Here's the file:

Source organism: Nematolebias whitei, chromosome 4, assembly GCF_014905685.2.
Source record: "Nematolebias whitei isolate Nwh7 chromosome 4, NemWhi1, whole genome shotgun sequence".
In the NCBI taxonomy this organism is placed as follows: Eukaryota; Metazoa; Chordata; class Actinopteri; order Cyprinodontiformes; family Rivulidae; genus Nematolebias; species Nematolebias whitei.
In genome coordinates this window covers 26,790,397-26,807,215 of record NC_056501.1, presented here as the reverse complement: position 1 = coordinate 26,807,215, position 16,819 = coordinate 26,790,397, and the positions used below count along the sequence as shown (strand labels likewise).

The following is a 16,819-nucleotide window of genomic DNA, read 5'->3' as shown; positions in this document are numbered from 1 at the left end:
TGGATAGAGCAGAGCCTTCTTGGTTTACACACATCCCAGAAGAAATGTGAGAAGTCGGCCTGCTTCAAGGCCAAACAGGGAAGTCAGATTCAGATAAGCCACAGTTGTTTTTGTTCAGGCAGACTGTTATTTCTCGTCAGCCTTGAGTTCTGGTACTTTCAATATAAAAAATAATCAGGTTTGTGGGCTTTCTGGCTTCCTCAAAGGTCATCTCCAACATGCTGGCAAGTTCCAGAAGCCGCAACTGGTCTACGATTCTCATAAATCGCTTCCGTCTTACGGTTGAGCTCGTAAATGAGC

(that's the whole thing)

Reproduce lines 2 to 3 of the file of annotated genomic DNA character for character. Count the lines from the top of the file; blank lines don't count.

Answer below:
Source record: "Nematolebias whitei isolate Nwh7 chromosome 4, NemWhi1, whole genome shotgun sequence".
In the NCBI taxonomy this organism is placed as follows: Eukaryota; Metazoa; Chordata; class Actinopteri; order Cyprinodontiformes; family Rivulidae; genus Nematolebias; species Nematolebias whitei.